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National metallurgical development center to go commercial


Indication that most parastatals of the Federal Ministry of Mines and Steel Development would gain autonomy has emerged with the matching order on National Metallurgical Development Centre to go commercial. How prepared is the agency for this task?

Established in 1973 primarily as a testing laboratory of the defunct Nigeria Steel Development Authority, NSDA, to specifically handle the analysis of raw materials for the proposed steel plant, the National Metallurgical Development Centre latter changed into Metallurgical Research and Test Division of the National Steel Council, after the abrogation of the Decree establishing the NSDA.

The abrogation was meant to give it a broader scope to carry out research and development activities in all metallurgical processes for the benefit of solid minerals and metallurgical industries.

The name, National Metallurgical Development Centre was adopted in 1987, after the centre was given legal backing by the Act No 50 of 1992.

The agency, as a parastatal in the Ministry of Mines and Steel Development, the National Metallurgical Development Centre, NMDC, is charged with the responsibility for carrying out research and development work for solid minerals and metallurgical development.

But the broad objectives of the NMDC is to provide the research and development input for the economic growth of Nigeria’s solid minerals and metallurgical industries through innovation and adaptation of minerals processing and metallurgical technologies so that an ever increasing proportion of the country’s requirements in these areas can be met through the development of local raw materials, particularly in the steel, non-ferrous metals, foundry and refractory industrial minerals sub-sectors.

The centre going by records, have not derailed from its original mandate since inception. In response to government’s policy of diversifying the economy through solid minerals and metals sector development, the sector strategically acquired various equipment and facilities through budgetary provisions and collaborations to enhance its capacity to offer effective and efficient research and development of the metallurgical, solid minerals and allied sectors of the economy.

The need to prepare the National Metallurgical Development Centre, as an agency not only to meet up with its full mandate but, surpass the set record, necessitated a stakeholders’ forum recently where strategies towards effecting the set goals were put in place.

The forum which had experts drawn not only from research institutes, but the academia, harped on the way forward in the strengthening of NMDC. The most challenging task thrown at those in authority at the National Metallurgical Development Centre, was the call by Minister of Mines and Steel Development, Alhaji Musa Mohammed Sada, that the agency should strive to be on its foot without government’s sponsorship.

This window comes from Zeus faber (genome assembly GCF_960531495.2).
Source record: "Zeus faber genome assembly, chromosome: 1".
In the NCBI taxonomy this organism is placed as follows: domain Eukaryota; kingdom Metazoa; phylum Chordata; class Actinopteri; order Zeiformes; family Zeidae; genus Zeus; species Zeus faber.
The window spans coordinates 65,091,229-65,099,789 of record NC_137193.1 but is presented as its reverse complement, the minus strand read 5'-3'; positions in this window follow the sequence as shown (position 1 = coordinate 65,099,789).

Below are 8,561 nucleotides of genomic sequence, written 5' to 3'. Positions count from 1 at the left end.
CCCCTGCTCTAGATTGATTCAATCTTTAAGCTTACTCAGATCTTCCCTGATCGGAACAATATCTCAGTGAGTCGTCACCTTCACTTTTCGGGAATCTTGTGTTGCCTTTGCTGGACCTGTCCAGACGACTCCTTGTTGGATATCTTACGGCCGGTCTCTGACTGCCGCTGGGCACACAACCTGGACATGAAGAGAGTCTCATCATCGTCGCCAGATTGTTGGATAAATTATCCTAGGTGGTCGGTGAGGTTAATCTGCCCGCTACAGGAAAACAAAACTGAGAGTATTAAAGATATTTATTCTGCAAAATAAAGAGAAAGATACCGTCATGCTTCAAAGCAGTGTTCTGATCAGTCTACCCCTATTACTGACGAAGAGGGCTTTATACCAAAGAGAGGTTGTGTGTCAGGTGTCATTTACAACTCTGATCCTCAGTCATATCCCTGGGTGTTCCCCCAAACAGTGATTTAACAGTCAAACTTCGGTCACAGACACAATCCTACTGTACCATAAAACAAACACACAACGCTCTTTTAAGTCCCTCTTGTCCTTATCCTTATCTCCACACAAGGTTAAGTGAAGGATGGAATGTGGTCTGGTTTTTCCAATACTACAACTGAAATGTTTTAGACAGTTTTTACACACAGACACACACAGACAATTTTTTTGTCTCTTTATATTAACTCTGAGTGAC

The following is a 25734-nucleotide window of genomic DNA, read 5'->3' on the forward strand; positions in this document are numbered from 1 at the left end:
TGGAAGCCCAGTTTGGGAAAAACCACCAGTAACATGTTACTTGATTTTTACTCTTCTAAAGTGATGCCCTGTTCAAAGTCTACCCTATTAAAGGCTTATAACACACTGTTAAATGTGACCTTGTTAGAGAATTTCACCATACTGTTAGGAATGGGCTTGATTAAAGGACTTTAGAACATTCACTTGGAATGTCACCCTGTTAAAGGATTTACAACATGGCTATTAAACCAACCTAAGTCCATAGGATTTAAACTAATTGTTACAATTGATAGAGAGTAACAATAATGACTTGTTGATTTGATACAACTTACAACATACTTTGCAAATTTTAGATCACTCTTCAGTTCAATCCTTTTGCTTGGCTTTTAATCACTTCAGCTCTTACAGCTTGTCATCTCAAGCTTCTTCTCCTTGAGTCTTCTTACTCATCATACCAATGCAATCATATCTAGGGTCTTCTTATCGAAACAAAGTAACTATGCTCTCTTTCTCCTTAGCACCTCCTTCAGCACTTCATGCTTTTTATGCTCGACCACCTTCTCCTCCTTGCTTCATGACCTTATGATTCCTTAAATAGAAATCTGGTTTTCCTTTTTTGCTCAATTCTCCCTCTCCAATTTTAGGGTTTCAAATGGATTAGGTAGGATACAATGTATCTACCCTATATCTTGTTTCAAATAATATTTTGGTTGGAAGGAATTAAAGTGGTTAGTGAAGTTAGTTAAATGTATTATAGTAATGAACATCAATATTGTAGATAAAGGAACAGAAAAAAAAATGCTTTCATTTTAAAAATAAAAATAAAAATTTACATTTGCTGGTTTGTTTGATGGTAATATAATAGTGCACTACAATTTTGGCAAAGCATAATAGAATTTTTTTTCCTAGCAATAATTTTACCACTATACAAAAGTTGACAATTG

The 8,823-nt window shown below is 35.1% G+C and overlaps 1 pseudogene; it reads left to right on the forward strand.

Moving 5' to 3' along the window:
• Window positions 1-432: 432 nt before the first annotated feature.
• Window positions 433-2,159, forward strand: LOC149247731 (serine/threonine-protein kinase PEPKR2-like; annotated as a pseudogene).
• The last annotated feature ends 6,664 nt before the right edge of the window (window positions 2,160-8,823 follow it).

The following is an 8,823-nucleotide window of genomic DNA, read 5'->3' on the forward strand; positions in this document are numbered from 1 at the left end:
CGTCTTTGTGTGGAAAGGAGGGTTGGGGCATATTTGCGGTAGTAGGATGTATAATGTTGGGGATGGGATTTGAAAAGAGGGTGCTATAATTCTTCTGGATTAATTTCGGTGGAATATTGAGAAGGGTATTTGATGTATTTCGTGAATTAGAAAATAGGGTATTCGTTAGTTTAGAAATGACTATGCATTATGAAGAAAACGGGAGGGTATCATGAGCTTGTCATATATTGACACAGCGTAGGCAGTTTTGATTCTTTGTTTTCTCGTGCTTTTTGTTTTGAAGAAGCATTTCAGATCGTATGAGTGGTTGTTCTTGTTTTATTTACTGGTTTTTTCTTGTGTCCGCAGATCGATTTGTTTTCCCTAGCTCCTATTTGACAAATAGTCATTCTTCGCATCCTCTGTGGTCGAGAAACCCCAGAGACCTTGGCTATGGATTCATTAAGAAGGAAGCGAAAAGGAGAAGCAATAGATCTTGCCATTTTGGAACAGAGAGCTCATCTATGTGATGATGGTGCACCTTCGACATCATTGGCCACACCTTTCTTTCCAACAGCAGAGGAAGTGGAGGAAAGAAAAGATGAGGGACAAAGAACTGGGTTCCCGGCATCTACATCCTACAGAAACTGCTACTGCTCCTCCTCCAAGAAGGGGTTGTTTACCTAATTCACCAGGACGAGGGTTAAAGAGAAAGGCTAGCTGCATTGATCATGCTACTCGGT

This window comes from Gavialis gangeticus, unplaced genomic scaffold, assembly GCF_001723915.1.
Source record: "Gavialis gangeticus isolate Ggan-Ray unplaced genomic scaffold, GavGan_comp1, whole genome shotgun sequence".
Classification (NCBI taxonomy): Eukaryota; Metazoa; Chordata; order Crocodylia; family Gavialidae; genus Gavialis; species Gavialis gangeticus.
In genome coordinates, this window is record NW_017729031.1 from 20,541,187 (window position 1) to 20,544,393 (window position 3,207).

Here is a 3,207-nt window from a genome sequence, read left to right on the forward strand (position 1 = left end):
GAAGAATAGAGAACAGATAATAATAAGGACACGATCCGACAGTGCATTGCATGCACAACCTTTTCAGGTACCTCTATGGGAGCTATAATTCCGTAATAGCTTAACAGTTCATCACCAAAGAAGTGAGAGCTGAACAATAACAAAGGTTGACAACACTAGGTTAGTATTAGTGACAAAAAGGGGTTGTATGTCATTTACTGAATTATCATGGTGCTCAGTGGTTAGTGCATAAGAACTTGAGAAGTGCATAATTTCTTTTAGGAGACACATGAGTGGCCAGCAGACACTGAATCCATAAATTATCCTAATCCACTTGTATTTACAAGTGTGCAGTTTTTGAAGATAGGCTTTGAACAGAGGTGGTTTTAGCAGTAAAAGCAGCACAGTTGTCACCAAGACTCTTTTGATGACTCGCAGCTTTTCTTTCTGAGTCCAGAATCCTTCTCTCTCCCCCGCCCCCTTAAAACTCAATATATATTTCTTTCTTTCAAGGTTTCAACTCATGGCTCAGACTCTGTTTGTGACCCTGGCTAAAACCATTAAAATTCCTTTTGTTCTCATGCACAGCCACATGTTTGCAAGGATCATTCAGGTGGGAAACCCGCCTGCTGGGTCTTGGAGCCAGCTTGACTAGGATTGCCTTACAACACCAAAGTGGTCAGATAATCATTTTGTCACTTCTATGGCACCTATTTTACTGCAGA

The minister said NMDC must commercialize its services in order to generate revenue for self sustenance in view of prevailing government financial situation in the country.

The forum, with the theme, “Transformation of the solid minerals, metallurgical and allied sectors of the economy” was to accentuate the policy thrust of government while establishing its linkages to other sectors of the economy as well as its enormous capacity to support and stimulate growth in virtually all sectors of the economy.

He said the NMDC had enormous potentials to sustain itself like its counterparts in Malaysia, India and other parts of the world noting that it had made “significant contributions to the economy of Nigeria.”

“Nigeria’s solid minerals sector has become vibrant. Now, local and foreign investors as well as operators need the services of the NMDC in areas like beneficiation and milling of mineral ores; extractive and physical metallurgy; chemical analysis; foundry technology; feasibility studies for mineral projects; failure analysis; development of flow-sheets among others,” the minister said.

NMDC, he insisted, had “established the process of producing tin metal of international standard locally by fabricating and constructing a pilot scale refractory furnace and refining facility at the centre”, saying “the nation prides in the fact that the only tin smelting facility functional in the country is the one at NMSD, Jos.”


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